The 22 defendants, including political opposition leaders Gurmesa Ayano and Beqele Gerba, Deputy Chief of the Oromo Federalist Congress, were brought today before the court inadequately dressed. According to complaints lodged with the court by Beqele Gerba, some defendants were beaten while in detention, and prison officials confiscated all the defendant’s black suits, which they intended to wear to court. The rest of their clothes were taken by other prisoners.
“Aside from the beatings they suffered in detention, degrading the defendants by making them attend court in their underpants is a new low in the behavior of the prison authorities and a total outrage,” said Michelle Kagari, Amnesty International’s Deputy Director for Eastern Africa and the Great Lakes.
“The Ethiopian authorities and the Court cannot let this ill-treatment go unanswered. They must ensure a prompt credible investigations and that those responsible are held accountable.”
The 22 defendants were charged under the Anti-terrorism Proclamation law for organizing the November 2015 Oromia protest. On April 26, 2016 the court adjourned their hearing for May 11, 2016. However on May 11 the prison authorities failed to present the defendants in court. The defendants all wore black suits in mourning for those killed during the protests, which apparently caused the prison authorities to refuse to take them to court.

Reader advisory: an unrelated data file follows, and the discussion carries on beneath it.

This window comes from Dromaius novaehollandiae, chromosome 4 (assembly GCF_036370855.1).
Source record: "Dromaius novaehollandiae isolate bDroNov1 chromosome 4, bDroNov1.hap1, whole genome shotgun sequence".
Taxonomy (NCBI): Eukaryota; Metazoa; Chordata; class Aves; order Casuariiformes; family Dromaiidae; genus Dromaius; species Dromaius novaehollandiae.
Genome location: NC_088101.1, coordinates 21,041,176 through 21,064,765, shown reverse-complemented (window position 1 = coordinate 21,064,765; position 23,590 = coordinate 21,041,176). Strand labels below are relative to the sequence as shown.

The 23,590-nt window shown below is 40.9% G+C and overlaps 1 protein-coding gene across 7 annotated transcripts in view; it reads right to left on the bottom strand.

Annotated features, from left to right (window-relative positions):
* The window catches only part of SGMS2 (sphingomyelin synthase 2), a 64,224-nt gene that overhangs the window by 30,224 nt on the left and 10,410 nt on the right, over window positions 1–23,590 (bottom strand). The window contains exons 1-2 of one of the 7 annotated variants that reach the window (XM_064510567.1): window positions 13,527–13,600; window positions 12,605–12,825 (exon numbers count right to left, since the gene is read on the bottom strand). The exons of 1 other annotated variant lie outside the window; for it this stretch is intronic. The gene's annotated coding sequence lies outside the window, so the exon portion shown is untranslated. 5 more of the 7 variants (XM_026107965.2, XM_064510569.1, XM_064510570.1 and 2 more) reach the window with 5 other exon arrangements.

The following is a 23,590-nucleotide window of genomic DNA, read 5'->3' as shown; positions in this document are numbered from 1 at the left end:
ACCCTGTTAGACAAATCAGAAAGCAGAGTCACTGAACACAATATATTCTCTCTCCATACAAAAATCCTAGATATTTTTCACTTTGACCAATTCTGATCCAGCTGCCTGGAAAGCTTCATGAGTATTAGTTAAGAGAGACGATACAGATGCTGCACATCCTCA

“Ethiopia’s long time muzzling of dissent has had a devastating effect on opposition members and human rights defenders who are completely prevented from exercising their right to freedom of expression and peaceful assembly,” said Kagari.
Beqele Gerba and the co-defendants in the case were arbitrarily arrested following the largely peaceful protests which began in November 2015 against the dispossession of land without adequate compensation in Ethiopia’s Oromo region.
In response to the protests, the authorities arbitrarily arrested thousands of people, and several hundreds of people participating in the protests have been unlawfully killed by the security services.
Get updates on Amnesty’s work to protect human rights worldwide.
YOUR EMAIL ADDRESS
Stop Action! – United Arab Emirates: Four Libyan Men Acquitted And Released (UA 236/14)
Four Libyan men, three of them with dual nationality, were acquitted on 30 May by the Federal Supreme Court in the United Arab Emirates (UAE) of providing support to “terrorist” groups. They were released the next day. The fate of three others remains unknown.
VIEW ALL ACTIONS
Support human rights with a donation to Amnesty today.
Free Leonard Peltier
Amnesty International is concerned about the fairness of proceedings leading to the trial and conviction of Leonard Peltier, an Ashinabe-Lakota Native American who was convicted of murdering two FB…